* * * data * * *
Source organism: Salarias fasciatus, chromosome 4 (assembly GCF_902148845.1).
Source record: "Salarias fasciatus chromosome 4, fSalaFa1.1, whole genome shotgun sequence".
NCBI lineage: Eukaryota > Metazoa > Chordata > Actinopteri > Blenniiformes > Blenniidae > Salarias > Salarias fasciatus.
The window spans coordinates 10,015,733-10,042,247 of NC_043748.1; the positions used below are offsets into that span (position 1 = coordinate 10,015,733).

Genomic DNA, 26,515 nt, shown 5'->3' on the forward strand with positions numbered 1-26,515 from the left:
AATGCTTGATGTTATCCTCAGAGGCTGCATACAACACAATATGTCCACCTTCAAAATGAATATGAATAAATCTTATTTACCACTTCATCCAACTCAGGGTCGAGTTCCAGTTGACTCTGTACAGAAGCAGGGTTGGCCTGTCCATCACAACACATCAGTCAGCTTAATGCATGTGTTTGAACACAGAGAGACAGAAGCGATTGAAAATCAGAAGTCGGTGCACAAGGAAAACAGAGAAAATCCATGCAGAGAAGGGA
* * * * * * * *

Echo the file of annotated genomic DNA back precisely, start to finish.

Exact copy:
Source organism: Salarias fasciatus, chromosome 4 (assembly GCF_902148845.1).
Source record: "Salarias fasciatus chromosome 4, fSalaFa1.1, whole genome shotgun sequence".
NCBI lineage: Eukaryota > Metazoa > Chordata > Actinopteri > Blenniiformes > Blenniidae > Salarias > Salarias fasciatus.
The window spans coordinates 10,015,733-10,042,247 of NC_043748.1; the positions used below are offsets into that span (position 1 = coordinate 10,015,733).

Genomic DNA, 26,515 nt, shown 5'->3' on the forward strand with positions numbered 1-26,515 from the left:
AATGCTTGATGTTATCCTCAGAGGCTGCATACAACACAATATGTCCACCTTCAAAATGAATATGAATAAATCTTATTTACCACTTCATCCAACTCAGGGTCGAGTTCCAGTTGACTCTGTACAGAAGCAGGGTTGGCCTGTCCATCACAACACATCAGTCAGCTTAATGCATGTGTTTGAACACAGAGAGACAGAAGCGATTGAAAATCAGAAGTCGGTGCACAAGGAAAACAGAGAAAATCCATGCAGAGAAGGGA